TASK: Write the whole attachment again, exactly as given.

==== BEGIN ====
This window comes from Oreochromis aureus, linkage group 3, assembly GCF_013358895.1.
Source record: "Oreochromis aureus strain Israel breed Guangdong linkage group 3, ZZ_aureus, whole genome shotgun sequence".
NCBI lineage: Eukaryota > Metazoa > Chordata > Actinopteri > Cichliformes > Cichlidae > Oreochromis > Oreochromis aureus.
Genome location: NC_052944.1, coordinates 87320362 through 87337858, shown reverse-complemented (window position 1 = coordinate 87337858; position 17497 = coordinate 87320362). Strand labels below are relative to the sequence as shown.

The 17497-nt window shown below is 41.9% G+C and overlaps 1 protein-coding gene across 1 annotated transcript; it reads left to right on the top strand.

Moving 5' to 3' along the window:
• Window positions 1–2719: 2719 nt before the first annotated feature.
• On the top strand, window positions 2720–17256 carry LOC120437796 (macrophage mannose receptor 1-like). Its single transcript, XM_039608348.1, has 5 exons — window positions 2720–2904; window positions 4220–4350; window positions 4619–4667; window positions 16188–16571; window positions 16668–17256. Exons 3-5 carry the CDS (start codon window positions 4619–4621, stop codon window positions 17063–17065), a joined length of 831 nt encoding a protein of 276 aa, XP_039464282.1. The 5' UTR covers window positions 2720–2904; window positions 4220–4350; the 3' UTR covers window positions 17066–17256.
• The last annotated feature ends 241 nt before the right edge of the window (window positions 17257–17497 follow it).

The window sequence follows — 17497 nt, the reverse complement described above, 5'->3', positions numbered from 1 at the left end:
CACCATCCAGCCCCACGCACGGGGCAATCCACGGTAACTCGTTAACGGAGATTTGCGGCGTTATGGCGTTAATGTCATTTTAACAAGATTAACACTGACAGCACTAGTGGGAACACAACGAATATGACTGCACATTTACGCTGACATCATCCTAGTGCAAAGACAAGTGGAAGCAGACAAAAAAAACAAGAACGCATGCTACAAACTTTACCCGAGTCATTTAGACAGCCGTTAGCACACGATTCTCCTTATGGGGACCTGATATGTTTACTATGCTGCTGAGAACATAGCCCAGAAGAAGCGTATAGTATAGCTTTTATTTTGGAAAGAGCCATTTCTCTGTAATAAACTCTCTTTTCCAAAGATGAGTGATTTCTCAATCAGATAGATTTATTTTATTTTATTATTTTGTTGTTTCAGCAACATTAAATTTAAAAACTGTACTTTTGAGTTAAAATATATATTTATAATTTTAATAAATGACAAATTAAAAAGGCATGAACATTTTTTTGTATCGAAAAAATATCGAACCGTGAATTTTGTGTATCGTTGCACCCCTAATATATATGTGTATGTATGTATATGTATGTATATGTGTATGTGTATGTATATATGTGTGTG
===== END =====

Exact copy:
This window comes from Oreochromis aureus, linkage group 3, assembly GCF_013358895.1.
Source record: "Oreochromis aureus strain Israel breed Guangdong linkage group 3, ZZ_aureus, whole genome shotgun sequence".
NCBI lineage: Eukaryota > Metazoa > Chordata > Actinopteri > Cichliformes > Cichlidae > Oreochromis > Oreochromis aureus.
Genome location: NC_052944.1, coordinates 87320362 through 87337858, shown reverse-complemented (window position 1 = coordinate 87337858; position 17497 = coordinate 87320362). Strand labels below are relative to the sequence as shown.

The 17497-nt window shown below is 41.9% G+C and overlaps 1 protein-coding gene across 1 annotated transcript; it reads left to right on the top strand.

Moving 5' to 3' along the window:
• Window positions 1–2719: 2719 nt before the first annotated feature.
• On the top strand, window positions 2720–17256 carry LOC120437796 (macrophage mannose receptor 1-like). Its single transcript, XM_039608348.1, has 5 exons — window positions 2720–2904; window positions 4220–4350; window positions 4619–4667; window positions 16188–16571; window positions 16668–17256. Exons 3-5 carry the CDS (start codon window positions 4619–4621, stop codon window positions 17063–17065), a joined length of 831 nt encoding a protein of 276 aa, XP_039464282.1. The 5' UTR covers window positions 2720–2904; window positions 4220–4350; the 3' UTR covers window positions 17066–17256.
• The last annotated feature ends 241 nt before the right edge of the window (window positions 17257–17497 follow it).

The window sequence follows — 17497 nt, the reverse complement described above, 5'->3', positions numbered from 1 at the left end:
CACCATCCAGCCCCACGCACGGGGCAATCCACGGTAACTCGTTAACGGAGATTTGCGGCGTTATGGCGTTAATGTCATTTTAACAAGATTAACACTGACAGCACTAGTGGGAACACAACGAATATGACTGCACATTTACGCTGACATCATCCTAGTGCAAAGACAAGTGGAAGCAGACAAAAAAAACAAGAACGCATGCTACAAACTTTACCCGAGTCATTTAGACAGCCGTTAGCACACGATTCTCCTTATGGGGACCTGATATGTTTACTATGCTGCTGAGAACATAGCCCAGAAGAAGCGTATAGTATAGCTTTTATTTTGGAAAGAGCCATTTCTCTGTAATAAACTCTCTTTTCCAAAGATGAGTGATTTCTCAATCAGATAGATTTATTTTATTTTATTATTTTGTTGTTTCAGCAACATTAAATTTAAAAACTGTACTTTTGAGTTAAAATATATATTTATAATTTTAATAAATGACAAATTAAAAAGGCATGAACATTTTTTTGTATCGAAAAAATATCGAACCGTGAATTTTGTGTATCGTTGCACCCCTAATATATATGTGTATGTATGTATATGTATGTATATGTGTATGTGTATGTATATATGTGTGTG